What you need to know
The government's ambitious targets to grow Taiwan's internet of things industry are coming together despite talent-related teething troubles.
By Courtney Donovan Smith
How can Taiwan’s highly successful – but low margin – contract electronics manufacturing prowess be leveraged to create innovative brand leaders as higher-margin “internet of things” (IoT) businesses?
That is the ambitious task given to the government’s Asia Silicon Valley Development Agency (ASVDA) as part of Taiwan’s 5+2 Innovative Industries Plan headed by Deputy Minister of Economic Affairs Kung Ming-hsin (龔明鑫). The agency – headquartered in Taoyuan with branch offices in Taipei and Silicon Valley – was launched in 2016 with initial funding for 2017 of NT$10 billion (US$361 million at the then exchange rate), with plans to add NT$5 billion (US$170 million at current exchange rates) annually.
The government announced on July 26 that the overall technology budget for 2019, including ASVDA, will total NT$116.3 billion (US$3.8 billion), up 5.12 percent from this year.
The goal of the project is to raise Taiwan’s global market share in IoT from 3.8 percent in 2015 to 4.2 percent by 2020, and to 5 percent by 2025. This increase in market share would take place at the same time as the total pie is expanding rapidly. A 2015 report by the McKinsey Global Institute predicts that by 2025 the overall economic value for IoT will come to US$3.9 trillion or more.
IoT connects “dumb” items not traditionally wired to the internet, making them “smart.” At the simplest level it involves adding RFID (radio-frequency identification) chips to allow sensors to track items, for example to improve logistics. At the more complex level, it includes everything from “smart” home appliances to self-driving cars to entire “smart cities.” Most analysts are predicting that the biggest gains in value will come from using IoT in manufacturing to bring significant gains in quality, efficiency, and productivity. That could provide a big boost to Taiwan’s large manufacturing sector.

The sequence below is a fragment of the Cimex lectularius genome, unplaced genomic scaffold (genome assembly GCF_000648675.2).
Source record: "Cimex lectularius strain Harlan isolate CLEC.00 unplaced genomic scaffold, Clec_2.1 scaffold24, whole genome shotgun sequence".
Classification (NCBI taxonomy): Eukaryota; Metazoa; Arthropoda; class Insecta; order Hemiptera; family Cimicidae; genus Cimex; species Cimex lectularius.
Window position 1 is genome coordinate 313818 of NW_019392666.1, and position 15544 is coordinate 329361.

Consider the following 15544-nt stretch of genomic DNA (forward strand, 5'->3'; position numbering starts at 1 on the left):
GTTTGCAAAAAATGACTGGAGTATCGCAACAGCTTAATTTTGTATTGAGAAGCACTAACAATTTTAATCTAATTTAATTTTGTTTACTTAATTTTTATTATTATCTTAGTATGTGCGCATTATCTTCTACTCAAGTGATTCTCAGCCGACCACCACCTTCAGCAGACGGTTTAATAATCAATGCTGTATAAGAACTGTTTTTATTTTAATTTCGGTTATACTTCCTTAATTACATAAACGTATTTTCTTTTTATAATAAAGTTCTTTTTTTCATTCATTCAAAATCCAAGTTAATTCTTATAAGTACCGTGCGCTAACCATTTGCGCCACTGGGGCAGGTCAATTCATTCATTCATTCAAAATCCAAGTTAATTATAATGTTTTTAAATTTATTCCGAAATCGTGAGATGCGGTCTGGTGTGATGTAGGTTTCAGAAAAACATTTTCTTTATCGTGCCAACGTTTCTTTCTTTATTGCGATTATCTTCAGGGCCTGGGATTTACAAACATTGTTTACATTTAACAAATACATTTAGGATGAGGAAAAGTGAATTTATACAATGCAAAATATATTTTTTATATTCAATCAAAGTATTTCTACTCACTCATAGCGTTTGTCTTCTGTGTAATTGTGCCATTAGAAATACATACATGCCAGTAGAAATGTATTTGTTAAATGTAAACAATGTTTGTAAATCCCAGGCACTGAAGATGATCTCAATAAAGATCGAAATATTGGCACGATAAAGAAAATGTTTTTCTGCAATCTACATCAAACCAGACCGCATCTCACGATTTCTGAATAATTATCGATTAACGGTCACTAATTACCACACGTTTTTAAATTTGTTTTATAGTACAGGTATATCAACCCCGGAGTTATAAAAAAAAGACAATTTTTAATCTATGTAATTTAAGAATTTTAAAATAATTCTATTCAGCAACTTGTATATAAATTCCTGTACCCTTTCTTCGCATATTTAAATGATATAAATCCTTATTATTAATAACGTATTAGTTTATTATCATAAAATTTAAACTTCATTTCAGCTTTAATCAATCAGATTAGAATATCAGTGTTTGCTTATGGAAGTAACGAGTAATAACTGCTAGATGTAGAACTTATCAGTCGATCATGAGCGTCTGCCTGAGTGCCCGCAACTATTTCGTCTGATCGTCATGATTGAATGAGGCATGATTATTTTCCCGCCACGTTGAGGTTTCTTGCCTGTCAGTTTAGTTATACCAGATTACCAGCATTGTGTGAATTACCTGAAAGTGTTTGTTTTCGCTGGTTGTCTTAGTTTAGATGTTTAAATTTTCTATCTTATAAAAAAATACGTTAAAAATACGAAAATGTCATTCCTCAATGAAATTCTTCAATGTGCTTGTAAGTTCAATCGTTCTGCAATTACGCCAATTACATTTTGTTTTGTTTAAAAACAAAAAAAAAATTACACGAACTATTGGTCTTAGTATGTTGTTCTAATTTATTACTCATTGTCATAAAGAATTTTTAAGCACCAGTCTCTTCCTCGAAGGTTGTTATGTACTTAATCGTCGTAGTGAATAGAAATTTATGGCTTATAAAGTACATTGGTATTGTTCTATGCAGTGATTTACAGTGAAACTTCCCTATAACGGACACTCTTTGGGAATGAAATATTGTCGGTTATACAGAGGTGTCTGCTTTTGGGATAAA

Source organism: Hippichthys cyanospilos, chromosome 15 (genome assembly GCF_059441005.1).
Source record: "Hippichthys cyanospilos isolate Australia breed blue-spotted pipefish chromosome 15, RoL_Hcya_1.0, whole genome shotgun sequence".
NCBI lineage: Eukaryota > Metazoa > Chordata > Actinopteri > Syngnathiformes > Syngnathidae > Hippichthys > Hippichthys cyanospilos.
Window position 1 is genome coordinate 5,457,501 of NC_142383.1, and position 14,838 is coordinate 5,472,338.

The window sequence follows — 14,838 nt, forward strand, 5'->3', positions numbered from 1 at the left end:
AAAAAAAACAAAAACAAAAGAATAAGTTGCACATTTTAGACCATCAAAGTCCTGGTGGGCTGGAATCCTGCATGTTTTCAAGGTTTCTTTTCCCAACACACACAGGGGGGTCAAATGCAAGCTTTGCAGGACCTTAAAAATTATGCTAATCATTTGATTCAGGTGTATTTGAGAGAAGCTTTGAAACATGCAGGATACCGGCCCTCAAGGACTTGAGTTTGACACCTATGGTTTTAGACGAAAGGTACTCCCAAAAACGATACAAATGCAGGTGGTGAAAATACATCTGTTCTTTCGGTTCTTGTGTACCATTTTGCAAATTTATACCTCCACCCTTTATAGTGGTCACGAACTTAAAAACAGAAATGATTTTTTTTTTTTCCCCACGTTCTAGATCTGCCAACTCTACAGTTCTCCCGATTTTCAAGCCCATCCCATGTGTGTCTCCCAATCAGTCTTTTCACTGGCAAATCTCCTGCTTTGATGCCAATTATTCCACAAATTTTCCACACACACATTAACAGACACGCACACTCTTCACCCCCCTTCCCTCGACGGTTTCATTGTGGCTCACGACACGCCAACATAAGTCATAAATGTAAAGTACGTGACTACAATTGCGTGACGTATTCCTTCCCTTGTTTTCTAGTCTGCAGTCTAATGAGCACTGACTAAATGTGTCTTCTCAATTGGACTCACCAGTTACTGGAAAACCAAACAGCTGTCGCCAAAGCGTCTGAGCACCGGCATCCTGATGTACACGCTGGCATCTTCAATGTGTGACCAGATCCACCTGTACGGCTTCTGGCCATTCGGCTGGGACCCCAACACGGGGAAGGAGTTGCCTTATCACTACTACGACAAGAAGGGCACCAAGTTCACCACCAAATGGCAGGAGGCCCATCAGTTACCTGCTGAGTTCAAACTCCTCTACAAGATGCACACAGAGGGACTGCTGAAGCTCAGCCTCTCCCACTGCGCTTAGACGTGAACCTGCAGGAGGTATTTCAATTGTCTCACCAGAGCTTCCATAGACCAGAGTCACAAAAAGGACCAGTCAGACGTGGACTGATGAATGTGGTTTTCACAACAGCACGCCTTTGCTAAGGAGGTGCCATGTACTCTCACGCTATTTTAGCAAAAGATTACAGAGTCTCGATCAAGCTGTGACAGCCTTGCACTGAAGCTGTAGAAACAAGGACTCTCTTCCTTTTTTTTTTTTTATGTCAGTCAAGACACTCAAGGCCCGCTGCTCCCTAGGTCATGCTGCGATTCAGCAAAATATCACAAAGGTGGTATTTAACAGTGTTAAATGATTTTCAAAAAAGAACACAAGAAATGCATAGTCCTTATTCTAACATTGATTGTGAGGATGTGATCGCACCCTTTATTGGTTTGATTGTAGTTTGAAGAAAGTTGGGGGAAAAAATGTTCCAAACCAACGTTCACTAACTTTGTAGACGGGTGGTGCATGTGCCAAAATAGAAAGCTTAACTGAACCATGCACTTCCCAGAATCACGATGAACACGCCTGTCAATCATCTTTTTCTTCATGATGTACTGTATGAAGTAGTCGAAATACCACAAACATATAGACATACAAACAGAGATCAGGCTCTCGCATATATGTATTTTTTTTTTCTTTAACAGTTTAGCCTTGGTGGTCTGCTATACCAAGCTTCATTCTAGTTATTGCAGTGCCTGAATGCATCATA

Taiwan is well positioned on the hardware side of IoT, excelling in critically important areas like electronics, precision machinery, and consumer goods. But since that alone won’t make Taiwan a true IoT leader, the government is seeking to move Taiwan up the value chain beyond contract manufacturing. Speaking earlier this year, Minister Chen Mei-ling (陳美鈴) of the National Development Council (ASVDA’s parent agency) pledged that Taiwan would have its first “unicorn” in two years and another three in six years – a “unicorn” being a young firm with a market cap of at least US$1 billion.
Read More: Q&A: NDC Vice-Minister Chiou on Unicorns, Taiwania and the ASVDA
The government is aware of the challenges Taiwan will face in tackling these ambitious goals. Critically, the hardware side of IoT needs to married to the software side, especially with an eye to data mining and management of the vast amounts of information these products tend to produce. This effort requires strong data, software, and artificial intelligence skills – attributes Taiwan is not well known for. The other main challenge is to produce truly innovative companies and brands that can become high-margin companies or even “unicorns” – something that will require capital, a culture of daring innovation, and an international presence.
To remedy the weakness on the software side, the government has launched several initiatives. Public universities are revising their curricula and launching online courses, and funds are being budgeted for scholarships to support advanced study broad. These programs will take some time to bear fruit, however. In the meantime, in an effort to attract more foreign talent with existing skills, specifically including IoT professionals, the legislature passed the Act for the Recruitment and Employment of Foreign Professional Talent, which came into effect this February.